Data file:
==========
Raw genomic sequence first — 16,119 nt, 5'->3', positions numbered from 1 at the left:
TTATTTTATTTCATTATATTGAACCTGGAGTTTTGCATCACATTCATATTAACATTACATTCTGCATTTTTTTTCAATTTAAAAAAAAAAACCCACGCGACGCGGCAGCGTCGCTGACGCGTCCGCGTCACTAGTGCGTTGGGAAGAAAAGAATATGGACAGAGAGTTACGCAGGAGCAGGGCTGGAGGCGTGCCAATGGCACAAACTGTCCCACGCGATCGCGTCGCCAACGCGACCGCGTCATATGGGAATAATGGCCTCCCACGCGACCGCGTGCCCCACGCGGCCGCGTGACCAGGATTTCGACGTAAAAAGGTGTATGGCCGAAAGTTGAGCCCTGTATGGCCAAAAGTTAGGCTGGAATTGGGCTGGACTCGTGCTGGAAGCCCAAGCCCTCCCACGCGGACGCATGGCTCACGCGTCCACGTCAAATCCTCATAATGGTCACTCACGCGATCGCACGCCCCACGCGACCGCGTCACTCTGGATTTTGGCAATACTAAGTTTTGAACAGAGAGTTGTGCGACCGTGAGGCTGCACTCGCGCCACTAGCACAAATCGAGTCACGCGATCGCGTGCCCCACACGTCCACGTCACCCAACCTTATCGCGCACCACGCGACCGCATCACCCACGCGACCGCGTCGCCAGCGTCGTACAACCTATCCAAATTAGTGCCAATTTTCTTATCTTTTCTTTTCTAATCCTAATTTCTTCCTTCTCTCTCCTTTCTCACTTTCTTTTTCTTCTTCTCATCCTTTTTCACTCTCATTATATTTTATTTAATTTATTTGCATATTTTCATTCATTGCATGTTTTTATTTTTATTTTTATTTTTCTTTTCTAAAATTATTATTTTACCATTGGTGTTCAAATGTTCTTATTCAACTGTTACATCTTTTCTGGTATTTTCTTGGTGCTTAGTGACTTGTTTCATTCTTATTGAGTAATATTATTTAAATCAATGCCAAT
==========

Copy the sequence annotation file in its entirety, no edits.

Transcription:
Raw genomic sequence first — 16,119 nt, 5'->3', positions numbered from 1 at the left:
TTATTTTATTTCATTATATTGAACCTGGAGTTTTGCATCACATTCATATTAACATTACATTCTGCATTTTTTTTCAATTTAAAAAAAAAAACCCACGCGACGCGGCAGCGTCGCTGACGCGTCCGCGTCACTAGTGCGTTGGGAAGAAAAGAATATGGACAGAGAGTTACGCAGGAGCAGGGCTGGAGGCGTGCCAATGGCACAAACTGTCCCACGCGATCGCGTCGCCAACGCGACCGCGTCATATGGGAATAATGGCCTCCCACGCGACCGCGTGCCCCACGCGGCCGCGTGACCAGGATTTCGACGTAAAAAGGTGTATGGCCGAAAGTTGAGCCCTGTATGGCCAAAAGTTAGGCTGGAATTGGGCTGGACTCGTGCTGGAAGCCCAAGCCCTCCCACGCGGACGCATGGCTCACGCGTCCACGTCAAATCCTCATAATGGTCACTCACGCGATCGCACGCCCCACGCGACCGCGTCACTCTGGATTTTGGCAATACTAAGTTTTGAACAGAGAGTTGTGCGACCGTGAGGCTGCACTCGCGCCACTAGCACAAATCGAGTCACGCGATCGCGTGCCCCACACGTCCACGTCACCCAACCTTATCGCGCACCACGCGACCGCATCACCCACGCGACCGCGTCGCCAGCGTCGTACAACCTATCCAAATTAGTGCCAATTTTCTTATCTTTTCTTTTCTAATCCTAATTTCTTCCTTCTCTCTCCTTTCTCACTTTCTTTTTCTTCTTCTCATCCTTTTTCACTCTCATTATATTTTATTTAATTTATTTGCATATTTTCATTCATTGCATGTTTTTATTTTTATTTTTATTTTTCTTTTCTAAAATTATTATTTTACCATTGGTGTTCAAATGTTCTTATTCAACTGTTACATCTTTTCTGGTATTTTCTTGGTGCTTAGTGACTTGTTTCATTCTTATTGAGTAATATTATTTAAATCAATGCCAAT